Atahualpa, (1500?–1533), the last ruler of the Inca empire in Peru. His half-brother Huáscar succeeded their father to the throne in 1527. Atahualpa seized control of a northern region, and civil warfare broke out. In 1532 Atahualpa defeated Huáscar and put him to death.
By this time, however, a Spanish expedition under Francisco Pizarro had arrived in Peru. Pizarro's lieutenant Hernando de Soto met the Inca emperor and invited him to confer with the Spaniards. The invaders were so few in number—less than 200—that Atahualpa had no fear of them. He came willingly to the meeting place, where the Spanish cavalry slaughtered his bodyguard and took him prisoner.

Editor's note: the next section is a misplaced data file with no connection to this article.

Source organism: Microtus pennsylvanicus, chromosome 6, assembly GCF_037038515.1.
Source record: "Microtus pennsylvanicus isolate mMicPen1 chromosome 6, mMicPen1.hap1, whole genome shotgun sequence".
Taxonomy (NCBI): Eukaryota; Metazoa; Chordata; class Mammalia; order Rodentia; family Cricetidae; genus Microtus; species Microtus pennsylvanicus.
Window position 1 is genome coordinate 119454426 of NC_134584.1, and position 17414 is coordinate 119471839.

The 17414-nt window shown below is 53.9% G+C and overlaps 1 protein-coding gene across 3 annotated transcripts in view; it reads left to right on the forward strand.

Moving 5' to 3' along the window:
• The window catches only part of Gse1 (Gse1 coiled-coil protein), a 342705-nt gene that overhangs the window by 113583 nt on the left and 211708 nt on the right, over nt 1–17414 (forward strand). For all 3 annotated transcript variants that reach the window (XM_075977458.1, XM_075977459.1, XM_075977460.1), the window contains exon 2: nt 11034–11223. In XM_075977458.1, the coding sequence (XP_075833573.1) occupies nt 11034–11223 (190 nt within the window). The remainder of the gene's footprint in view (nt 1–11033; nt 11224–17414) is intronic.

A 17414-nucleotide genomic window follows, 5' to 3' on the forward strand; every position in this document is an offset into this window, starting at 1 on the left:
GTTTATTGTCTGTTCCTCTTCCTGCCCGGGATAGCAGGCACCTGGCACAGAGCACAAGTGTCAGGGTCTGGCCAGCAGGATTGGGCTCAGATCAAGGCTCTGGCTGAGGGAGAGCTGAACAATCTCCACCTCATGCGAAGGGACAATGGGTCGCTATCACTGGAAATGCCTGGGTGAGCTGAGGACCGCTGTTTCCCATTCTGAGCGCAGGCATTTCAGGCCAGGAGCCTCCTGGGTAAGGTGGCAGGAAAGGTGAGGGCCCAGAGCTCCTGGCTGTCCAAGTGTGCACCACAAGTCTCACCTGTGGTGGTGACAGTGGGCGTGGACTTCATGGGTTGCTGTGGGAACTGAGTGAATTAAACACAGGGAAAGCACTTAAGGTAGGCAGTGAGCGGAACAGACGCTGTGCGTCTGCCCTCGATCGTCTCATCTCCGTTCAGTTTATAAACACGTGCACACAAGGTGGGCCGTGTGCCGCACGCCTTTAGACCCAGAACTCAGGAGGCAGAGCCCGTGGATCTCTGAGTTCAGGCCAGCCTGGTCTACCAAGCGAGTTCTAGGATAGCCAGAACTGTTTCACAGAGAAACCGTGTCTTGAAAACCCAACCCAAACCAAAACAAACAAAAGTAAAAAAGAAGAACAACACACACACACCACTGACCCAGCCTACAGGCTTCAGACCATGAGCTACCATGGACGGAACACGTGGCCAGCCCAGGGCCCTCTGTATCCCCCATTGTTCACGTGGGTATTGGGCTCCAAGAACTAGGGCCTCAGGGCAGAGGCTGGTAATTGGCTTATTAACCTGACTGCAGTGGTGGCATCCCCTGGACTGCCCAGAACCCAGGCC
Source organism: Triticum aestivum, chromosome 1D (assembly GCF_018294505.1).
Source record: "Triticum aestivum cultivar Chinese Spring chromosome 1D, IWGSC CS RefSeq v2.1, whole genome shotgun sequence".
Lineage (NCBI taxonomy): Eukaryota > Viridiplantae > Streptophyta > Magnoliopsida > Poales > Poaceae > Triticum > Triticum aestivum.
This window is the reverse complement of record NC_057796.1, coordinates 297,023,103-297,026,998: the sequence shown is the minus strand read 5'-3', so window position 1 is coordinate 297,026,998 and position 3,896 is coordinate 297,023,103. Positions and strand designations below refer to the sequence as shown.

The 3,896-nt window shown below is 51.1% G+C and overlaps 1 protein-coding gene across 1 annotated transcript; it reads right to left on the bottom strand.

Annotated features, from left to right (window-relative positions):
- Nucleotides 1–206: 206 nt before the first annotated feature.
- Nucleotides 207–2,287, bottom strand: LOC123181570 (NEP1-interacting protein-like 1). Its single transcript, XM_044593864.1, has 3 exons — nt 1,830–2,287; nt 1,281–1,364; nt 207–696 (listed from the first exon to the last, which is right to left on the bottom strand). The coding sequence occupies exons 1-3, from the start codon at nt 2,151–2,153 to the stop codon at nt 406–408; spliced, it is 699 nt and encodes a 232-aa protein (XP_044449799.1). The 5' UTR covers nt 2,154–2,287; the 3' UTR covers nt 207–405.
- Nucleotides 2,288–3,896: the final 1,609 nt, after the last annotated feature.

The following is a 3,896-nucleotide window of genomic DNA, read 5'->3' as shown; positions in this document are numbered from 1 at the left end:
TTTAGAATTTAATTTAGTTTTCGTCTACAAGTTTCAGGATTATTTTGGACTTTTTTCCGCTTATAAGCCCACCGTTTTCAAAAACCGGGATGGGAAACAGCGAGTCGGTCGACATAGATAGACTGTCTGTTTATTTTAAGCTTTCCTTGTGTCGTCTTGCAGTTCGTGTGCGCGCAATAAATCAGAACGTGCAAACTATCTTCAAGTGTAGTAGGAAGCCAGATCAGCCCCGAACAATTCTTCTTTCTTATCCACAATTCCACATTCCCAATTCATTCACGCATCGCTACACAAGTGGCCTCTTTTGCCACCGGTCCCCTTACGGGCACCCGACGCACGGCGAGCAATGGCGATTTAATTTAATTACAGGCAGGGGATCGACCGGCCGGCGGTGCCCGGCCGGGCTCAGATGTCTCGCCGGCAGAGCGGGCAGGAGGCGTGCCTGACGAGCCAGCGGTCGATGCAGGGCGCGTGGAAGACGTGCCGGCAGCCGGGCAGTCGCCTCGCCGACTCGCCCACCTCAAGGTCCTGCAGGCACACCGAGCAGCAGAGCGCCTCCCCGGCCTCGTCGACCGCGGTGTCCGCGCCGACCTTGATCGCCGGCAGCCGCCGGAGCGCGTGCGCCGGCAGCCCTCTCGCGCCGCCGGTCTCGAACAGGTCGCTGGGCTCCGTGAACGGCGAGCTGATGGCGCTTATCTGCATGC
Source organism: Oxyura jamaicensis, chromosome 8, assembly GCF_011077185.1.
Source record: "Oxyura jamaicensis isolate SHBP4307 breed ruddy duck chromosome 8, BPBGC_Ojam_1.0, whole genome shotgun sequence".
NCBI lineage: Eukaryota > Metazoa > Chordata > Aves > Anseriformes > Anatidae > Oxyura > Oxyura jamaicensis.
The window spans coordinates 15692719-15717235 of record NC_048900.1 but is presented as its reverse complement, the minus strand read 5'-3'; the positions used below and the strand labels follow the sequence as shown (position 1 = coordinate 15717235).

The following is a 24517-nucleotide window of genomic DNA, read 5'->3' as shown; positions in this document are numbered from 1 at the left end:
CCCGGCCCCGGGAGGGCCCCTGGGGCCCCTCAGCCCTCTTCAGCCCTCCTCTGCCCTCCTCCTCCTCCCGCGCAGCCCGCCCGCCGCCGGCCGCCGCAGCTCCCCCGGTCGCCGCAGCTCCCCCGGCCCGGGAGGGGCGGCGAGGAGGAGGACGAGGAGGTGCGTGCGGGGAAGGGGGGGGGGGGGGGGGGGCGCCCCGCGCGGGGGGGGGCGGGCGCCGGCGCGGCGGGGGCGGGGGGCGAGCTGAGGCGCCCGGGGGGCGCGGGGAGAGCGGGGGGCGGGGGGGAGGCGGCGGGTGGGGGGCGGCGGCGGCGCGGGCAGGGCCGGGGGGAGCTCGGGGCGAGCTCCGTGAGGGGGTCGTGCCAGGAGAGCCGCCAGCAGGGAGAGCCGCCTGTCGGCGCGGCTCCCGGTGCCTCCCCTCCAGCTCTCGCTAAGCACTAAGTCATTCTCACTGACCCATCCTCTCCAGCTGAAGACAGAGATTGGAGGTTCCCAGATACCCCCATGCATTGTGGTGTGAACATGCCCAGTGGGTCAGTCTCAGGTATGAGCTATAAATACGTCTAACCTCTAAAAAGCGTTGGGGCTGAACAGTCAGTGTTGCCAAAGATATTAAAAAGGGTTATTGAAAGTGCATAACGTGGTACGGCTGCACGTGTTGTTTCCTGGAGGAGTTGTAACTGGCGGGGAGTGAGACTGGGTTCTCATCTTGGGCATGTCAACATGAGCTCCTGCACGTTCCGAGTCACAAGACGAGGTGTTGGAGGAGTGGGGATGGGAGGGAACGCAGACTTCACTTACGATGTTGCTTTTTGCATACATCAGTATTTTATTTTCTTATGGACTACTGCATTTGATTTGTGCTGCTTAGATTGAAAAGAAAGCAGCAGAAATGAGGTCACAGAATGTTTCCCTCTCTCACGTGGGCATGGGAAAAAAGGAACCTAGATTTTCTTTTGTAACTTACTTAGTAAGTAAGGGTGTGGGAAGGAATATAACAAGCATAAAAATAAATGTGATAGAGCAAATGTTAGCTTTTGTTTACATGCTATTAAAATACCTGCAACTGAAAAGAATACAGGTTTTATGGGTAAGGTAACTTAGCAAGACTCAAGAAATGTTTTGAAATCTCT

Promised freedom in exchange for a roomful of gold and a roomful of silver, Atahualpa ordered the Incas to pay the ransom. When it had been paid, however, Pizarro had Atahualpa strangled.
See also Pizarro (Francisco Pizarro: Conquest of the Incas); South America, picture titled Atahualpa .